A183: This question is a bit like, “I am about to be hit over the head. Should I ask them to use a brick or a rock?”
A C-prefixed contract is the sale of documentation, not the sale of goods. The buyer is contracted to buy documentation evidencing that the seller dispatched the contract goods. Whether the goods arrive or not is not a condition of the contract.
Notwithstanding that the seller engages the carrier(s) and pays the freight charges, the buyer takes the risk of the carriers’ performance. The seller has the cost of transit, the buyer has the risk of transit.
Given this final point, asking the seller – who has no cargo risk – to arrange insurance cover for the buyer, is not necessarily helpful to the buyer’s cause.
The crucial difference between CIF and CIP is in determining the moment when delivery takes place, that is, identifying when and where risks pass from the seller to the buyer. Under CIF the documents must evidence that the goods were loaded on the vessel. Under CIP, the documents need only evidence that the transit began. This could be at the seller’s point of supply (the seller’s works), meaning that the CIP buyer is at risk for a longer period, beginning at the earliest inland point in the supply chain, whereas the CIF buyer is ‘only’ at risk from the loading port.
As a small upside note however that the insurance cover the seller procures for the buyer under CIP is substantially more inclusive than the minimum given under CIF. But the default basis of valuation (cost plus 10%) is insubstantial under both terms.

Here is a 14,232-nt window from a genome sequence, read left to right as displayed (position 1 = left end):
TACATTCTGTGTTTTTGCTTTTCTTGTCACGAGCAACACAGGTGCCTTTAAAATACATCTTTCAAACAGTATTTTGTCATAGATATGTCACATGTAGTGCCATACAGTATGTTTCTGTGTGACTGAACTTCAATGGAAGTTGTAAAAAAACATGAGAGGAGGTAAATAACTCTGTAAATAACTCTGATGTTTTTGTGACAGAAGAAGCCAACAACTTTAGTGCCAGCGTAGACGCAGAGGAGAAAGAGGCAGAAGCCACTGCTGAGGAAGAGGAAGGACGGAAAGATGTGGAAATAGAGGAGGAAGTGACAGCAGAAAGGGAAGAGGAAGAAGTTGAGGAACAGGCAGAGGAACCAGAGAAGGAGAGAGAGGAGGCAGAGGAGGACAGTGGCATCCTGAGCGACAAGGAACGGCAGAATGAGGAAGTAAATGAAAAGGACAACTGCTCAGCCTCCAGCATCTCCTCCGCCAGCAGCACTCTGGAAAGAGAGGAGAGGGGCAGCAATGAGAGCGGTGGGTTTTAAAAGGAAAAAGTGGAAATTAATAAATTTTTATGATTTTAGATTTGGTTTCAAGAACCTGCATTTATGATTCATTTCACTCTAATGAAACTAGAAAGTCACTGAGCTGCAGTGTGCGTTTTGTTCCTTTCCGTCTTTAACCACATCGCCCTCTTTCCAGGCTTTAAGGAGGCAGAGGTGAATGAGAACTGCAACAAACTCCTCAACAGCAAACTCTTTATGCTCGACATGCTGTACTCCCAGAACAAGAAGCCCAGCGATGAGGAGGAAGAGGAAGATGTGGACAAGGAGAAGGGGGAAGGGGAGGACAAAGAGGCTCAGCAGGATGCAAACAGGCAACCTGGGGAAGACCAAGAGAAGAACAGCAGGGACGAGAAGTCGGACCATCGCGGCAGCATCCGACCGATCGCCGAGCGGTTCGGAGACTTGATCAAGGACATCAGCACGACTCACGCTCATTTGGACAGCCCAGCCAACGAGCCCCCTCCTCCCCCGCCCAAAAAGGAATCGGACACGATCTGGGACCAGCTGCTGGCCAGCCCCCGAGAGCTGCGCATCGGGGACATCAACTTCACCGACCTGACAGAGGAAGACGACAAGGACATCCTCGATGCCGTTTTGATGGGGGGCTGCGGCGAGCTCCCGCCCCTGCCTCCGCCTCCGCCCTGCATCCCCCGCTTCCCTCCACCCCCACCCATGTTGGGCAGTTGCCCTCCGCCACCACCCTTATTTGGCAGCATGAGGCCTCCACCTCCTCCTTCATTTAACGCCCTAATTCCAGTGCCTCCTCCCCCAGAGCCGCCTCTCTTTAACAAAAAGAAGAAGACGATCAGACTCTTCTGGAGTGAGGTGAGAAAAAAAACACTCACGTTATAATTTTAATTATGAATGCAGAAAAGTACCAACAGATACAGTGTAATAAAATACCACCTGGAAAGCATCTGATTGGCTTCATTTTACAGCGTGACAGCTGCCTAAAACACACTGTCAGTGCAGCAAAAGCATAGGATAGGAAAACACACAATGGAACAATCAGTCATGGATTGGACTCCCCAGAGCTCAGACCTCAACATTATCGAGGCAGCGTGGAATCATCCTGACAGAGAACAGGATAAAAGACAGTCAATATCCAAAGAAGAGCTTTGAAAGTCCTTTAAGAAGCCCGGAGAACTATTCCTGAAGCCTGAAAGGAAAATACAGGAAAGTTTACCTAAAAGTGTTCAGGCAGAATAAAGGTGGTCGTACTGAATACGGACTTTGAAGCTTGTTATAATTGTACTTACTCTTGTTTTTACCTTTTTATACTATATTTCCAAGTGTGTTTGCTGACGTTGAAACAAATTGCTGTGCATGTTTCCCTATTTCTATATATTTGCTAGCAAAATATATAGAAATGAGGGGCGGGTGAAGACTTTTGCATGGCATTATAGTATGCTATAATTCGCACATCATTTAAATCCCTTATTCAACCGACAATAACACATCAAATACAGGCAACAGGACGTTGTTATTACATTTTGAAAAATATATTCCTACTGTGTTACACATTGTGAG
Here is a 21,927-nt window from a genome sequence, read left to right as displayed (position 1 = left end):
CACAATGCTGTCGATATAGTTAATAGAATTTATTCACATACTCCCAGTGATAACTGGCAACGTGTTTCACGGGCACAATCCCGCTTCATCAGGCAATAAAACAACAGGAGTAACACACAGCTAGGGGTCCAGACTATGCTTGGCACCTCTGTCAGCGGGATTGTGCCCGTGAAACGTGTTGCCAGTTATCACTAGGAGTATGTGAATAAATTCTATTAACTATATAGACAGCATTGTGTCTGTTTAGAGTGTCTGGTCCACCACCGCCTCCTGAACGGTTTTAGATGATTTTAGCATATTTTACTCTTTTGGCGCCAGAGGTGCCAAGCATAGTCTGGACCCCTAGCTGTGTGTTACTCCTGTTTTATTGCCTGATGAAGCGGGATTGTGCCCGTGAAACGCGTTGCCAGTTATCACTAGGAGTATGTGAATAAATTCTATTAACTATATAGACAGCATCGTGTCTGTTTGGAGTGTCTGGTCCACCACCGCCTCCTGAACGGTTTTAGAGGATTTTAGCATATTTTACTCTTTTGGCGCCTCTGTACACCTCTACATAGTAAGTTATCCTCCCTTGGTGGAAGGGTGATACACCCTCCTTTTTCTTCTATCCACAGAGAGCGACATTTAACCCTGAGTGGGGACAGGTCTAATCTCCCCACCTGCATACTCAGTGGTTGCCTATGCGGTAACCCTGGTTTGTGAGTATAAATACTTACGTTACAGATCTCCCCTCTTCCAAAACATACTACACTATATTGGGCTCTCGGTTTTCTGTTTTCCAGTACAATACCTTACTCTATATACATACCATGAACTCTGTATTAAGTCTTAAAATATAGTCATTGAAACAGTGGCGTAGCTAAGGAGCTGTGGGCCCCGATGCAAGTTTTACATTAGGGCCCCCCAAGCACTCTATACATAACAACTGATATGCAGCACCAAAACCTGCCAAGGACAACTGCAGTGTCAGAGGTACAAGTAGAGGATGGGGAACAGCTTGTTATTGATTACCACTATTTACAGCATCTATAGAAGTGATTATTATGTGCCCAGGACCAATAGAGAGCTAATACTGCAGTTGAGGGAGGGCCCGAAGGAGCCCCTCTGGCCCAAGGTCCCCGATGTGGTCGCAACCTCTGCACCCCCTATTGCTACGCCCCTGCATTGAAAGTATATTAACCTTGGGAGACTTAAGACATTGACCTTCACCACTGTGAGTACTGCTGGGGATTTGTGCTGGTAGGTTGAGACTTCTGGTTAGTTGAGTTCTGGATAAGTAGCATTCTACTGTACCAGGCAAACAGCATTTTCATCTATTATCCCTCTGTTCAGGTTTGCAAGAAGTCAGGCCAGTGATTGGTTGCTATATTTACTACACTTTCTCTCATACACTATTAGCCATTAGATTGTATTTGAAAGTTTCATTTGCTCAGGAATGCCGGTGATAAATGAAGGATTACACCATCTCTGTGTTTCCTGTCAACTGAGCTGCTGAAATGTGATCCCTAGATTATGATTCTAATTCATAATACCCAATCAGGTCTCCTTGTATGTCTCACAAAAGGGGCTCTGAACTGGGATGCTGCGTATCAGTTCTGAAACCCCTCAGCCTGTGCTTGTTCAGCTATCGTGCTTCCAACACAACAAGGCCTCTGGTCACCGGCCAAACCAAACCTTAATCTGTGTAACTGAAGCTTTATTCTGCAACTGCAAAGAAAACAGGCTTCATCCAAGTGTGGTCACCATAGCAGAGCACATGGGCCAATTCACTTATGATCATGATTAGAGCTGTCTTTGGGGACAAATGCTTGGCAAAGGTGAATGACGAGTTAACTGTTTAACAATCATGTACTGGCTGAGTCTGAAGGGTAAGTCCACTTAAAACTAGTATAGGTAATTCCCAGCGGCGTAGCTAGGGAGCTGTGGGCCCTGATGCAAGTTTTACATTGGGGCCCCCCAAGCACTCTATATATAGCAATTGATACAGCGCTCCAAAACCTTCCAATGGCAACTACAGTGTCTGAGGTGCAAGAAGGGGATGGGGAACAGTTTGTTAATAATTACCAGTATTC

As best possible:
1. Don’t allow the seller to control the supply chain. Instead, buy under F-prefixed terms. However, if you cannot, then –
2. Procure under D-prefixed terms, making the seller contractually responsible to deliver the contract goods to your care. However, if you cannot, then –
3. Buy on a C-prefix but take out your own insurance cover, that is, buy excluding insurance. However, if you cannot, then –
4. Tell the seller how you would like your risks insured. Specify the values, the cover, the excess and even the insurers to be used. Do not let the insurance cover default to the minimum levels. However, if you cannot, then –
5. Buy CIF rather than CIP as it delays the moment when risks pass to you, but remember that you are still only guaranteed to receive documents, not goods. But –
6. While you may be able to describe your contract at an Incoterms Rules contract under CIP, I doubt if you (or the seller) would achieve the Incoterms Rule CIF. Opting for CIF then would mean working outside of the Incoterms Rules. It is for you to decide if this would expose you or not, and if it does then how best to manage that risk. Then –
7. Try to negotiate unsecured credit. In the event of a disaster you might find yourself contractually obligated to make payment, but you might also be in the practical position to use payment as leverage. Defaulting (even if only temporarily) in order to put pressure on the other party isn’t a ‘nice’ way to conduct business, but business is not the coming together of benign forces for the greater good of humankind and you are on the payroll to protect your shareholders, not the seller’s. However, –
8. If you ultimately find you are left buying CIF or CIP, having made a pre-payment or payment under an L/C, and if you find that you have no influence over the insurance cover or arrangements, pick the rock as a brick has sharper edges.
Next Incoterms Course 18th April – mail me: [email protected]